News & Events
National Association of Professors of Hebrew
The June conference for the National Association of Professors of Hebrew was a tremendous success in Memphis. Hosted by the Bornblum Judaic Studies Program at the University of Memphis and co-chaired by its Director, Dr. Shaul Bar, more than 140 participants attended the 3-day conference from across the world including professors from Canada, Saudi Arabia, Israel, the West Bank, Paris, Ukraine, Germany, the U.S. and other foreign locations.
In addition to the numerous presentations and lectures offered, Rabbi Joel Finkelstein of ASBEE welcomed the guests on behalf of the Jewish community at a kosher banquet dinner. Noting that just as it was done thousands of years ago when people traveled from afar, they were greeted by the locals with peace and well wishes, Rabbi did the very same: "When in ancient times people would travel to Jerusalem from far off villages to bring their first fruits, their bikkurim, to the Beit Hamikdash, the holy temple, they would be greeted by the assistant priests, the assistant Levites, and the temple treasurers," Rabbi Finkelstein said. "They would come out to greet those pilgrims who brought their first fruits. And then, the Mishnah explains, all the craftsmen of Jerusalem would stand before them and greet them with wishes of Shalom as they would say: 'Anshi mekom ploni, batem beShalom' – 'Our brethren, people of such and such place, you have come in peace, may your visit here be in peace and boachem leshalom, you have come to a place that wishes you peace.' Well, you, the professors of the National Association of Professors of Hebrew, have made your pilgrimage here to Memphis. You have brought the fruits of your labor, the fruits sometimes of the past year, sometimes the labor of a lifetime to share with your peers and colleagues, in the realm of Hebrew language, literature and culture."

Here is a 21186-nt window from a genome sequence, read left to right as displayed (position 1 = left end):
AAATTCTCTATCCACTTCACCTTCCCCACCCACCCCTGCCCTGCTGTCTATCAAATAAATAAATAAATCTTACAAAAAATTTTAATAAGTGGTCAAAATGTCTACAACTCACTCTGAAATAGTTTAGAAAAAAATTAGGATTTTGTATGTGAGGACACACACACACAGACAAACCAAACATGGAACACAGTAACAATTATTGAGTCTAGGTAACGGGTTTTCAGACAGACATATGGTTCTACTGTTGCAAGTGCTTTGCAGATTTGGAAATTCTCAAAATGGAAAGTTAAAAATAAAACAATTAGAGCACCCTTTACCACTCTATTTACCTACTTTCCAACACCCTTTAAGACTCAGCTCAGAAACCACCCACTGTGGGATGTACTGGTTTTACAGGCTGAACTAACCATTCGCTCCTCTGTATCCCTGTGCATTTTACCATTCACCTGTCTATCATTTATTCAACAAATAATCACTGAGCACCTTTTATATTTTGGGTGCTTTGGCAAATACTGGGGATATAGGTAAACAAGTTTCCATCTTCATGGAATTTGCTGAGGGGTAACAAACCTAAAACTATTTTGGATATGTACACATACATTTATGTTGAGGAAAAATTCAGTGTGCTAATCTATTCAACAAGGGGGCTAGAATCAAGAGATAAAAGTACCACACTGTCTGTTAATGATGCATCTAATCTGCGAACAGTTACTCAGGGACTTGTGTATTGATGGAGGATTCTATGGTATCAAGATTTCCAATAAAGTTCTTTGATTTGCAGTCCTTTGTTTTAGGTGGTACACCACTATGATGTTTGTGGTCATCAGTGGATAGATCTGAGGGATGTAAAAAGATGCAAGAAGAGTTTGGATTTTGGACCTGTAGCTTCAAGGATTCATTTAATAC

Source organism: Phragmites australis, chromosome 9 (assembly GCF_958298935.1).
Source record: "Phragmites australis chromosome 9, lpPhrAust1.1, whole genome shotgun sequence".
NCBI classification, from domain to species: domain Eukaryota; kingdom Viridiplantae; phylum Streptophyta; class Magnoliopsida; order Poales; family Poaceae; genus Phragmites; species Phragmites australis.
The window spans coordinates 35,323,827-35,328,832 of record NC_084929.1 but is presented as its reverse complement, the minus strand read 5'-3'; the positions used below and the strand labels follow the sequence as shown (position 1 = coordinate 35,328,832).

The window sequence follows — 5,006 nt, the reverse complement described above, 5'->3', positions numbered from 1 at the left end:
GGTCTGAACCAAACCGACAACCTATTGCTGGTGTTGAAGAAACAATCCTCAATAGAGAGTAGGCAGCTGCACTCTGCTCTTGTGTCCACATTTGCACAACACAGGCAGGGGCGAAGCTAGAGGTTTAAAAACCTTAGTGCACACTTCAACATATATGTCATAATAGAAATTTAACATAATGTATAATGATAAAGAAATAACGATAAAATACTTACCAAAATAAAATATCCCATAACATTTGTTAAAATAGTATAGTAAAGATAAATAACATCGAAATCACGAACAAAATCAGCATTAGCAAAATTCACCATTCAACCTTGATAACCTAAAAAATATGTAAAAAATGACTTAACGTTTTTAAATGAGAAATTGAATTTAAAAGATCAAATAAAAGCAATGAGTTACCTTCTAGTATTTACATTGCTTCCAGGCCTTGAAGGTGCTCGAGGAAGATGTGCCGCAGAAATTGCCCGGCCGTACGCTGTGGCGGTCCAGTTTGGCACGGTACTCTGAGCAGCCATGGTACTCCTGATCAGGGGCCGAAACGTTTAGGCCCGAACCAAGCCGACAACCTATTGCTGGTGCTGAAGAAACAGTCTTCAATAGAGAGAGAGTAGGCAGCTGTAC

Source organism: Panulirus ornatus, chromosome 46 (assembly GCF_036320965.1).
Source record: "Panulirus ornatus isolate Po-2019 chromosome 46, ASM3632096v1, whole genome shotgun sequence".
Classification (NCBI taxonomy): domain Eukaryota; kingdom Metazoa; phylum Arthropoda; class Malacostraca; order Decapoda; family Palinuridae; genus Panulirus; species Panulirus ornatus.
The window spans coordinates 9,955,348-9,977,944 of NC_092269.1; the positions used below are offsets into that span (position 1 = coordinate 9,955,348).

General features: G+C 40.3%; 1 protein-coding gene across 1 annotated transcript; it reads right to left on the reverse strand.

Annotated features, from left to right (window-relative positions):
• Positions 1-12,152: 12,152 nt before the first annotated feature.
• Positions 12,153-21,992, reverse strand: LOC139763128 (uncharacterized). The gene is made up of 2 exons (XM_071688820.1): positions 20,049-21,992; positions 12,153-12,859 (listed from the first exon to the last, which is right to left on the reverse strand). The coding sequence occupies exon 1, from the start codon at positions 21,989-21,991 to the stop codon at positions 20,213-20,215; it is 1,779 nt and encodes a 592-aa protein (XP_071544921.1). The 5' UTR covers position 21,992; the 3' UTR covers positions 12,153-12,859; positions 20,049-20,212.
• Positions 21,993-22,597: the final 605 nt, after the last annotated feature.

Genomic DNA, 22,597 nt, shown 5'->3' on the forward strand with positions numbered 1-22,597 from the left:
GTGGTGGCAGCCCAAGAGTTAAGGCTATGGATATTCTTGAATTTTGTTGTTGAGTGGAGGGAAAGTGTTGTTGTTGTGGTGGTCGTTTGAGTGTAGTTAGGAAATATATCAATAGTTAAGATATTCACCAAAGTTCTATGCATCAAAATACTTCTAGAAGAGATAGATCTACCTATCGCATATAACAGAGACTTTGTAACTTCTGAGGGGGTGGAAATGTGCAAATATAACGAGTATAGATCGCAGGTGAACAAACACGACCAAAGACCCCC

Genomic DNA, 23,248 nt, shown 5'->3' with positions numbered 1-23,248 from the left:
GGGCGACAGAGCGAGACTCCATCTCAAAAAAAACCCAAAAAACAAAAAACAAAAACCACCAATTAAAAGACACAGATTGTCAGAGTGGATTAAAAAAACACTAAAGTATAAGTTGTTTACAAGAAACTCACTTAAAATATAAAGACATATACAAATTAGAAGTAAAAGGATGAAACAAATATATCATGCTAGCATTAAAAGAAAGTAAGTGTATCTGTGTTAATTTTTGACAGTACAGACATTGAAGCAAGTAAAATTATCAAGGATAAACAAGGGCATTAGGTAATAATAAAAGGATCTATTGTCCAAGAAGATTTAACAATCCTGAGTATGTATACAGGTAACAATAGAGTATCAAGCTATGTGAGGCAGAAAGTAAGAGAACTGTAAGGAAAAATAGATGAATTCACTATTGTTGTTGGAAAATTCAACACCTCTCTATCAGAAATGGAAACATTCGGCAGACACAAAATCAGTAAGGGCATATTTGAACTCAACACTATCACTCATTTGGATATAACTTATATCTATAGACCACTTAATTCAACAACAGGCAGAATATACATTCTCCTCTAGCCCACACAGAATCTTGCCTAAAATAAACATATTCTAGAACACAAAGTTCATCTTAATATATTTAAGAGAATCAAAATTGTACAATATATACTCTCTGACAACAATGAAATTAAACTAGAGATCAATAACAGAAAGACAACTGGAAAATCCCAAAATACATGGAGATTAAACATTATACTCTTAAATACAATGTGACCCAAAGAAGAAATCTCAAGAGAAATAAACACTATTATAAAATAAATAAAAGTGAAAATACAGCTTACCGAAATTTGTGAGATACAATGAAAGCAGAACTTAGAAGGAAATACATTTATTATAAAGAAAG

Professor Mark Kaplowitz of the Bornblum Judaic Studies Program presented some of his recent work to the conference in a paper titled "Hermann Cohen, The Last Maskil?" In this well-received presentation, Dr. Kaplowitz looked at the different political and religious ideologies reflected in the choices early-20th century Jews had to make between speaking Hebrew or Yiddish or other languages, such as English or German, or some combination of languages. He then contrasted these political disputes with the Jewish-German philosopher Hermann Cohen's claims that all Jews need to study Hebrew because it is both beautifully uplifting and the holy source of Judaism's moral lessons for the world. Dr.Kaplowitz concluded by suggesting that even though Cohen's way of looking at Hebrew was out of step with the outlook of his contemporaries, it was a continuation of the ideals of the Haskalah, the Jewish Enlightenment movement of the 19th century, and an inspiration for students of Hebrew today.
For more information on the Bornblum Judaic Studies Program at the UofM, please visit their website.